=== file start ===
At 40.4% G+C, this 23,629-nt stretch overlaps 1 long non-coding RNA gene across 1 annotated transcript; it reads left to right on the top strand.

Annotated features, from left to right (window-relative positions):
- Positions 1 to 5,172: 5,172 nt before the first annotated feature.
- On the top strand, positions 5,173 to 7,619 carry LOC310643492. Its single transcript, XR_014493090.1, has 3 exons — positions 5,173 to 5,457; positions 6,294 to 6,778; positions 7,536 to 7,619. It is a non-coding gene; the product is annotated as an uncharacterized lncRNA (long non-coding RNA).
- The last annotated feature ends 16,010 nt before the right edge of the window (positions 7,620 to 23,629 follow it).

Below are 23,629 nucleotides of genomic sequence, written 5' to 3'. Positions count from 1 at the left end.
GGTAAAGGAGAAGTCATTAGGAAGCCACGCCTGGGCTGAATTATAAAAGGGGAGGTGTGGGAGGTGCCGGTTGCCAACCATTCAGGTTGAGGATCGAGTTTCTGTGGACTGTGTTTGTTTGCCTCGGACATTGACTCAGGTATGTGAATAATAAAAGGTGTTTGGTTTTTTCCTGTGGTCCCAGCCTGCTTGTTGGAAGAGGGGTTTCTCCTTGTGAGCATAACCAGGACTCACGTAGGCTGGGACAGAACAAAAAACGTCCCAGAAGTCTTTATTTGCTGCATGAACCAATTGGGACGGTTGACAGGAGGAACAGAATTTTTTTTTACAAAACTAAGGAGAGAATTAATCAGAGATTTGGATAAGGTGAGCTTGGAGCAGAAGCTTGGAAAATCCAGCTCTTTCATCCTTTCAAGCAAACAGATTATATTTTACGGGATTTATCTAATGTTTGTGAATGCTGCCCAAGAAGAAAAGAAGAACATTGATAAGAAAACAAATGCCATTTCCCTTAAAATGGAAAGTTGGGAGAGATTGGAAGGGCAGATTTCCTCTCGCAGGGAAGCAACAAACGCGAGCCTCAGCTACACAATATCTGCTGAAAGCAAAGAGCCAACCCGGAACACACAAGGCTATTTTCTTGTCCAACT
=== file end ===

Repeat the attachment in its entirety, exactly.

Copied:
At 40.4% G+C, this 23,629-nt stretch overlaps 1 long non-coding RNA gene across 1 annotated transcript; it reads left to right on the top strand.

Annotated features, from left to right (window-relative positions):
- Positions 1 to 5,172: 5,172 nt before the first annotated feature.
- On the top strand, positions 5,173 to 7,619 carry LOC310643492. Its single transcript, XR_014493090.1, has 3 exons — positions 5,173 to 5,457; positions 6,294 to 6,778; positions 7,536 to 7,619. It is a non-coding gene; the product is annotated as an uncharacterized lncRNA (long non-coding RNA).
- The last annotated feature ends 16,010 nt before the right edge of the window (positions 7,620 to 23,629 follow it).

Below are 23,629 nucleotides of genomic sequence, written 5' to 3'. Positions count from 1 at the left end.
GGTAAAGGAGAAGTCATTAGGAAGCCACGCCTGGGCTGAATTATAAAAGGGGAGGTGTGGGAGGTGCCGGTTGCCAACCATTCAGGTTGAGGATCGAGTTTCTGTGGACTGTGTTTGTTTGCCTCGGACATTGACTCAGGTATGTGAATAATAAAAGGTGTTTGGTTTTTTCCTGTGGTCCCAGCCTGCTTGTTGGAAGAGGGGTTTCTCCTTGTGAGCATAACCAGGACTCACGTAGGCTGGGACAGAACAAAAAACGTCCCAGAAGTCTTTATTTGCTGCATGAACCAATTGGGACGGTTGACAGGAGGAACAGAATTTTTTTTTACAAAACTAAGGAGAGAATTAATCAGAGATTTGGATAAGGTGAGCTTGGAGCAGAAGCTTGGAAAATCCAGCTCTTTCATCCTTTCAAGCAAACAGATTATATTTTACGGGATTTATCTAATGTTTGTGAATGCTGCCCAAGAAGAAAAGAAGAACATTGATAAGAAAACAAATGCCATTTCCCTTAAAATGGAAAGTTGGGAGAGATTGGAAGGGCAGATTTCCTCTCGCAGGGAAGCAACAAACGCGAGCCTCAGCTACACAATATCTGCTGAAAGCAAAGAGCCAACCCGGAACACACAAGGCTATTTTCTTGTCCAACT